SHE never was a household name, probably not even in her own home, but she became the cover girl for my book.
You can see also that she is not unfashionable by today’s standards – in certain parts of London. In all honesty I didn’t know her well. She did agree to carry a water jug and let me photograph her once at the fountain below.
I met her when she worked at the big house where my brother lived. He employed quite a few people there but I could never figure out what each specifically did. They all seemed busy when I was around, moving furniture and carrying out rugs. It all followed some ancient ritual written down and learned by rote some thousand years ago I surmised.
After we have lived here for more than two months I suggested we go out for a night. My wife’s forehead curled and she frowned. Who could we leave our son with? There weren’t any other foreigners about and those in the village we really never knew. We thought and thought and finally I came up with the idea of one of the cleaning girls.
All she had to do was feed him, change him if needed and put him to sleep. And we would be free to experience our first night out together – out on the worn and trod cobblestones of Mojacar village. Exciting stuff.
I don’t know why, but we selected Damiana. I had never heard her speak but had heard that she was a good witch and that seemed important to me. It was settled, I would pick her up at seven and return her before midnight.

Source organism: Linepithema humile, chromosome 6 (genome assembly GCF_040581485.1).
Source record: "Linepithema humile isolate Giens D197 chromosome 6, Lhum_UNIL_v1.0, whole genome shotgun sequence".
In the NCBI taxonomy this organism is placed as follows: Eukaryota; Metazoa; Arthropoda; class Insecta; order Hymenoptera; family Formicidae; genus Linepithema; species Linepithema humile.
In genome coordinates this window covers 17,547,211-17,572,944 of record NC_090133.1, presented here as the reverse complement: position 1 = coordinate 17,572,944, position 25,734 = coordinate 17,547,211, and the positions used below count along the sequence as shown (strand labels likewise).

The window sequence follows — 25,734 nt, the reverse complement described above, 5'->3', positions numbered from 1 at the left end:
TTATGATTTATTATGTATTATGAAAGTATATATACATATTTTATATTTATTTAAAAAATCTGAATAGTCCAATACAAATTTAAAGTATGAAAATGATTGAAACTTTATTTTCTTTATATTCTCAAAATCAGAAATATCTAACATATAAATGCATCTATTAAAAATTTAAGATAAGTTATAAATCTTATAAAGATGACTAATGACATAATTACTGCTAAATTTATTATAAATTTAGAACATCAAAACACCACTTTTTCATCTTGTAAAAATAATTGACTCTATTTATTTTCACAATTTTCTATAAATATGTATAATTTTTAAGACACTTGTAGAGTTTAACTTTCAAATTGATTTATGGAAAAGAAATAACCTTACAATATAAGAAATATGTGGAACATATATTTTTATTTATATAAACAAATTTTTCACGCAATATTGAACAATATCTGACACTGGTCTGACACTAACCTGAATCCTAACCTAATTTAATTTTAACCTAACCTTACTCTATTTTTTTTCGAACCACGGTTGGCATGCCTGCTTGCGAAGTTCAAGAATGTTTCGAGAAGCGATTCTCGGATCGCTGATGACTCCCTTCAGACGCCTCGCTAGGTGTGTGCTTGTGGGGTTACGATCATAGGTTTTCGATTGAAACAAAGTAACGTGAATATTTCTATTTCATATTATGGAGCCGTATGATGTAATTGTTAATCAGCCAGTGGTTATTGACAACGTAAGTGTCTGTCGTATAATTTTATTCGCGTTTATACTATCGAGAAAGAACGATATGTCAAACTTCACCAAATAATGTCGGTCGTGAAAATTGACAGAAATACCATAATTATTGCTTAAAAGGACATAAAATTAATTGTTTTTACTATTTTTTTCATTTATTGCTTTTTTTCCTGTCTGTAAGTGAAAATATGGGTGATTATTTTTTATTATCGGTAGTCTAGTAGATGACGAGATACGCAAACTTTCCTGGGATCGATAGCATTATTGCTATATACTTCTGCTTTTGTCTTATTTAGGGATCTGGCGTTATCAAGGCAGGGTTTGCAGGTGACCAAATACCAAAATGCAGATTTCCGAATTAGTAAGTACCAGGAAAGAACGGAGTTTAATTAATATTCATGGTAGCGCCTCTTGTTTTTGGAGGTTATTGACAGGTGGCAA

Off we went not giving it another thought and back we were on time. Our caretaker said not a word but son Joby was crying heavily, out of character. I left and drove Damiana back who refused money and hastened away from me as quickly as she could get out of the rolling car. She made a mad dash into the night and was gone. I returned home.
Meanwhile our first born was still shrieking, kicking and fidgeting with his arms as if in a terrible stress. On the table were the three empty jars of baby food. “Well, maybe he ate too much”? I suggested.
Within a blink my wife replied, I only left two jars of food for him. She moved off to our bedroom where the suitcases were open and further baby food was on top. That drew immediate suspicion.
My wife then noticed that what she had left out for his consumption wasn’t in the empty jars on the table but rather a new selection had been made and consumed to the last drop.
I then explained Damiana’s unusual exit from the car when taking her home. Karen opened a new jar and son Joby wolfed it down and squirmed for more. Dilemma solved and not a word more was ever said about it to anyone – especially Damiana, who was obviously more hungry that night than our son.
Well, she’s the lady on the front cover.